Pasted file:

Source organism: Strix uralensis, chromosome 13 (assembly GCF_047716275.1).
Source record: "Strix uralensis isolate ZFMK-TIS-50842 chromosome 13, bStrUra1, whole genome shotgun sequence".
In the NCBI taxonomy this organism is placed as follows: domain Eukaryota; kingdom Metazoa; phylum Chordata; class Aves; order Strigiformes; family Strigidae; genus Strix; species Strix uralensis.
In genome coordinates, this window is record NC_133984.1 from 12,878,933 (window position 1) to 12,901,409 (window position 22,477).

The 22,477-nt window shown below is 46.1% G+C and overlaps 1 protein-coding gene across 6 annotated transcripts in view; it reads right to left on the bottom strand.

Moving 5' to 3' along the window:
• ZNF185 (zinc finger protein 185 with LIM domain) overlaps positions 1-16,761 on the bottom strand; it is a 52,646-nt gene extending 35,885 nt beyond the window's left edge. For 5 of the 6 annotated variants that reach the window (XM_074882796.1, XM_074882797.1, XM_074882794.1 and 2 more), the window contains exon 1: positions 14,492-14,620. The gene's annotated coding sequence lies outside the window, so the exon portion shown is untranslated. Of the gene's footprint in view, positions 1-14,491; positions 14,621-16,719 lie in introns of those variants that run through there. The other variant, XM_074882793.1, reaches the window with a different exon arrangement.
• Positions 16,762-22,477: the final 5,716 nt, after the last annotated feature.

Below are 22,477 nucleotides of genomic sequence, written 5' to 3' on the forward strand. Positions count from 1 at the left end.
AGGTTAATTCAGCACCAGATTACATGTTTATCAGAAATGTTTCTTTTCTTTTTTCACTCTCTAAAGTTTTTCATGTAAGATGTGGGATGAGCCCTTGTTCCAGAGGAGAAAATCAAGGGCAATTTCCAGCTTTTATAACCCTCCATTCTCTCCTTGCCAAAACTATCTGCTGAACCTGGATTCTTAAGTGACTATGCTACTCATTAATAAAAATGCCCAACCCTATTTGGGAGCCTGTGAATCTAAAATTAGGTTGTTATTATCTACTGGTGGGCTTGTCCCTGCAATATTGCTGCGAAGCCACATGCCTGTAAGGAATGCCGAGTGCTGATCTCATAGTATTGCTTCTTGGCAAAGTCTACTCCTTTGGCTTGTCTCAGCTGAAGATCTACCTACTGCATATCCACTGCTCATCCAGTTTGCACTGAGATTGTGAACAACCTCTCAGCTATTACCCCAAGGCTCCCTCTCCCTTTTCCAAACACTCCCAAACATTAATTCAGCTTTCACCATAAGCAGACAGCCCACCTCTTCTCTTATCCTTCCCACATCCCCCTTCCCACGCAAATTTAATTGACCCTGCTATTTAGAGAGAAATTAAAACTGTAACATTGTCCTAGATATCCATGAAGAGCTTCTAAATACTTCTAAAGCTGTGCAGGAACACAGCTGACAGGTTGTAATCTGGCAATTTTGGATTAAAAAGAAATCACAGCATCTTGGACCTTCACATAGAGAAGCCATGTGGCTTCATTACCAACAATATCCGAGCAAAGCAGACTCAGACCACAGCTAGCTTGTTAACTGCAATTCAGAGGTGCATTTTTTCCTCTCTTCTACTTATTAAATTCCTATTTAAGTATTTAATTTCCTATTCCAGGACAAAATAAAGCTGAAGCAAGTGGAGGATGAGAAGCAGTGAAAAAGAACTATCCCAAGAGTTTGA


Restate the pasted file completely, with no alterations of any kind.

Source organism: Strix uralensis, chromosome 13 (assembly GCF_047716275.1).
Source record: "Strix uralensis isolate ZFMK-TIS-50842 chromosome 13, bStrUra1, whole genome shotgun sequence".
In the NCBI taxonomy this organism is placed as follows: domain Eukaryota; kingdom Metazoa; phylum Chordata; class Aves; order Strigiformes; family Strigidae; genus Strix; species Strix uralensis.
In genome coordinates, this window is record NC_133984.1 from 12,878,933 (window position 1) to 12,901,409 (window position 22,477).

The 22,477-nt window shown below is 46.1% G+C and overlaps 1 protein-coding gene across 6 annotated transcripts in view; it reads right to left on the bottom strand.

Moving 5' to 3' along the window:
• ZNF185 (zinc finger protein 185 with LIM domain) overlaps positions 1-16,761 on the bottom strand; it is a 52,646-nt gene extending 35,885 nt beyond the window's left edge. For 5 of the 6 annotated variants that reach the window (XM_074882796.1, XM_074882797.1, XM_074882794.1 and 2 more), the window contains exon 1: positions 14,492-14,620. The gene's annotated coding sequence lies outside the window, so the exon portion shown is untranslated. Of the gene's footprint in view, positions 1-14,491; positions 14,621-16,719 lie in introns of those variants that run through there. The other variant, XM_074882793.1, reaches the window with a different exon arrangement.
• Positions 16,762-22,477: the final 5,716 nt, after the last annotated feature.

Below are 22,477 nucleotides of genomic sequence, written 5' to 3' on the forward strand. Positions count from 1 at the left end.
AGGTTAATTCAGCACCAGATTACATGTTTATCAGAAATGTTTCTTTTCTTTTTTCACTCTCTAAAGTTTTTCATGTAAGATGTGGGATGAGCCCTTGTTCCAGAGGAGAAAATCAAGGGCAATTTCCAGCTTTTATAACCCTCCATTCTCTCCTTGCCAAAACTATCTGCTGAACCTGGATTCTTAAGTGACTATGCTACTCATTAATAAAAATGCCCAACCCTATTTGGGAGCCTGTGAATCTAAAATTAGGTTGTTATTATCTACTGGTGGGCTTGTCCCTGCAATATTGCTGCGAAGCCACATGCCTGTAAGGAATGCCGAGTGCTGATCTCATAGTATTGCTTCTTGGCAAAGTCTACTCCTTTGGCTTGTCTCAGCTGAAGATCTACCTACTGCATATCCACTGCTCATCCAGTTTGCACTGAGATTGTGAACAACCTCTCAGCTATTACCCCAAGGCTCCCTCTCCCTTTTCCAAACACTCCCAAACATTAATTCAGCTTTCACCATAAGCAGACAGCCCACCTCTTCTCTTATCCTTCCCACATCCCCCTTCCCACGCAAATTTAATTGACCCTGCTATTTAGAGAGAAATTAAAACTGTAACATTGTCCTAGATATCCATGAAGAGCTTCTAAATACTTCTAAAGCTGTGCAGGAACACAGCTGACAGGTTGTAATCTGGCAATTTTGGATTAAAAAGAAATCACAGCATCTTGGACCTTCACATAGAGAAGCCATGTGGCTTCATTACCAACAATATCCGAGCAAAGCAGACTCAGACCACAGCTAGCTTGTTAACTGCAATTCAGAGGTGCATTTTTTCCTCTCTTCTACTTATTAAATTCCTATTTAAGTATTTAATTTCCTATTCCAGGACAAAATAAAGCTGAAGCAAGTGGAGGATGAGAAGCAGTGAAAAAGAACTATCCCAAGAGTTTGA